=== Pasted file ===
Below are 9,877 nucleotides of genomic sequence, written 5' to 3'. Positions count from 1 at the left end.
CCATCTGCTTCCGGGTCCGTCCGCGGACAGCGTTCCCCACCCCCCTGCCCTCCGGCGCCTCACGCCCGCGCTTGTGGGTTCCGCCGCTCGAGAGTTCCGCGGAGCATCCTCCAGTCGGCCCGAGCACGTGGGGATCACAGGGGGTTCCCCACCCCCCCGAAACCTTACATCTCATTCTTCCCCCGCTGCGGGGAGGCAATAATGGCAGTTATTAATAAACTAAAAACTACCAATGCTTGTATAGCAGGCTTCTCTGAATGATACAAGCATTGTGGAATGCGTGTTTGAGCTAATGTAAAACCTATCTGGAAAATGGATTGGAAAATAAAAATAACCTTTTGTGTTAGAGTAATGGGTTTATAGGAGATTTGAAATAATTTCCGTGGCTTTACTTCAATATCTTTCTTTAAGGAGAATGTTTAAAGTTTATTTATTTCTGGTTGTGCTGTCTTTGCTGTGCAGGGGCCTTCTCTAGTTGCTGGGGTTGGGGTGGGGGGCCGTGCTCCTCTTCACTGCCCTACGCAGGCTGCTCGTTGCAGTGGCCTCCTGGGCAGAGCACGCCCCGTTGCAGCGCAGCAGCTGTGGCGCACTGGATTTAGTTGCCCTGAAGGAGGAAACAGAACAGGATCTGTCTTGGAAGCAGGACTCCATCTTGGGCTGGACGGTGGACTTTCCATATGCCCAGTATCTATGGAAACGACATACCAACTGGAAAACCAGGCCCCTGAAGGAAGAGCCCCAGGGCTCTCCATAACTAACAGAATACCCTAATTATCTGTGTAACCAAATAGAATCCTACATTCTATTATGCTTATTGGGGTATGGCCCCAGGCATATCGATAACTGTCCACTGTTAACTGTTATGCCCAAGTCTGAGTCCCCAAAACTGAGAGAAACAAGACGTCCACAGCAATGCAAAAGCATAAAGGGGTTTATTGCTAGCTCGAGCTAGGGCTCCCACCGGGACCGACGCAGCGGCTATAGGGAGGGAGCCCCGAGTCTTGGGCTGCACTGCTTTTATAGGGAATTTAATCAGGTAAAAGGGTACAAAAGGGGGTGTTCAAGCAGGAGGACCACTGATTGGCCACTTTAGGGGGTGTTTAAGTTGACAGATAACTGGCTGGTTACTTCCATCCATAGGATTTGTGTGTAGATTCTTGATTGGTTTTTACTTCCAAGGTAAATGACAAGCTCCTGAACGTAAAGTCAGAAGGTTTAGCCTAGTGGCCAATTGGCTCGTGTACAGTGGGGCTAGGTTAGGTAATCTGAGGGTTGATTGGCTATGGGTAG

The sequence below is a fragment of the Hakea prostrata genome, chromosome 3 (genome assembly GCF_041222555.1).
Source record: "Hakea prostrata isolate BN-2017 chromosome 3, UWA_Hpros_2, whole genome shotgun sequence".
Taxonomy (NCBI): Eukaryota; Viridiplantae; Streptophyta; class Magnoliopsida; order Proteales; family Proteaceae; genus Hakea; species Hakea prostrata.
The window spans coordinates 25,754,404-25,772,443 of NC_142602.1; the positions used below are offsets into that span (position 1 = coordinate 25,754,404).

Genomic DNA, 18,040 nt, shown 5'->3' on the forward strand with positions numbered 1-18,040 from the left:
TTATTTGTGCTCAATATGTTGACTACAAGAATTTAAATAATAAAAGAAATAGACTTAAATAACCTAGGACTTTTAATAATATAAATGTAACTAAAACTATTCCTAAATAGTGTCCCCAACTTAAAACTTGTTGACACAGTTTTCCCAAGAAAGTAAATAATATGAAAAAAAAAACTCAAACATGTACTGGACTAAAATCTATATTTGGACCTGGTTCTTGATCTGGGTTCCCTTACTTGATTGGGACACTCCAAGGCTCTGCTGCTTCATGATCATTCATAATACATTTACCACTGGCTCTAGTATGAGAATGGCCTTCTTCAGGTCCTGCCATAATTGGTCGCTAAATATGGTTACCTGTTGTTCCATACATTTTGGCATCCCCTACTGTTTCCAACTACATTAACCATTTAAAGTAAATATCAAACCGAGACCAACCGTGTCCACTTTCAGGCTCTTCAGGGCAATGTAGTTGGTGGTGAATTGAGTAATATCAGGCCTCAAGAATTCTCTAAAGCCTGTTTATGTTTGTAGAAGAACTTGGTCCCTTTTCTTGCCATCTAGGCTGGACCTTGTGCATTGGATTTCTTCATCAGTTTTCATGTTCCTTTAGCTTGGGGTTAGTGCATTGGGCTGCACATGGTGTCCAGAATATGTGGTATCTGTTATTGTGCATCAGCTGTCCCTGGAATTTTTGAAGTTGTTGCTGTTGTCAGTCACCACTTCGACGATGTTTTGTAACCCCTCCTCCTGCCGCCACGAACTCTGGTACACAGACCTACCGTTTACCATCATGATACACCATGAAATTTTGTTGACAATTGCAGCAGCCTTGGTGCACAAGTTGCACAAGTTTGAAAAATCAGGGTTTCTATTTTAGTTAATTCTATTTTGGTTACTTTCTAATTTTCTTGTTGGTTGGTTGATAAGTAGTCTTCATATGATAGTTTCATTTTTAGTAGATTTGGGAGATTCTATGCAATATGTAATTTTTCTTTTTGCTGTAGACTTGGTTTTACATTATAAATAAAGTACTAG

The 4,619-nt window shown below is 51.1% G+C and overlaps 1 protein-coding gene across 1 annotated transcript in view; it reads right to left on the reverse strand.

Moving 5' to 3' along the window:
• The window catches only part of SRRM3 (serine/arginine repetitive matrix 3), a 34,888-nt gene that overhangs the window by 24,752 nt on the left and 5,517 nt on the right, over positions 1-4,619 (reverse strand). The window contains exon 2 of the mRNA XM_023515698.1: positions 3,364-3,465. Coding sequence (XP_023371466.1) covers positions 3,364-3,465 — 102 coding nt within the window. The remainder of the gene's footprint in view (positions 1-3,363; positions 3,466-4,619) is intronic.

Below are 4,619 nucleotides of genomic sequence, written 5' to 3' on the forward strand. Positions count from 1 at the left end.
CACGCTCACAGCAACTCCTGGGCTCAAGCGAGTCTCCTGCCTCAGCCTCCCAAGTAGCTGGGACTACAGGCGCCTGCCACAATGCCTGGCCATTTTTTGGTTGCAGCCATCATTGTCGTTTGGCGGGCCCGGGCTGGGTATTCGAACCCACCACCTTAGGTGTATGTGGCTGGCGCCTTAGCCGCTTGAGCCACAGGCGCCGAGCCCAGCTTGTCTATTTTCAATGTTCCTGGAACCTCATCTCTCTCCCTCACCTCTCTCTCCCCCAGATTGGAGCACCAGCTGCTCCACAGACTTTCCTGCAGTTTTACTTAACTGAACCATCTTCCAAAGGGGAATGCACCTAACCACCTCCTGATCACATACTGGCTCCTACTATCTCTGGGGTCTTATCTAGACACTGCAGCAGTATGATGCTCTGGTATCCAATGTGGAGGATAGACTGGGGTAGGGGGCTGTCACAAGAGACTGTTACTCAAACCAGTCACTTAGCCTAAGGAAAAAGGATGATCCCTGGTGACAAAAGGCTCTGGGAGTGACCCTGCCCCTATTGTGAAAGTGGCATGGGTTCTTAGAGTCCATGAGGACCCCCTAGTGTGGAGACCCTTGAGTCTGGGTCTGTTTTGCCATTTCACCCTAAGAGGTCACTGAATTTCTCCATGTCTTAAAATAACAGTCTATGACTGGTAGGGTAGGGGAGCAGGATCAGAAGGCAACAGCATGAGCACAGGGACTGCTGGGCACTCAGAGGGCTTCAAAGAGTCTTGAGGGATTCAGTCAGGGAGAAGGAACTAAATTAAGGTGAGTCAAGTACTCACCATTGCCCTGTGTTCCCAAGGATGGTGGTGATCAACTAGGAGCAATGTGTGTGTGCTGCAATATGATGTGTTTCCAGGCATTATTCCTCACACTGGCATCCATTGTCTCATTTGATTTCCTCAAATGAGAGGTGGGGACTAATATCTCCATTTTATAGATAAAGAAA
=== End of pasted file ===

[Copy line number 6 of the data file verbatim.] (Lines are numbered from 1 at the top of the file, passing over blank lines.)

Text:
The window spans coordinates 25,754,404-25,772,443 of NC_142602.1; the positions used below are offsets into that span (position 1 = coordinate 25,754,404).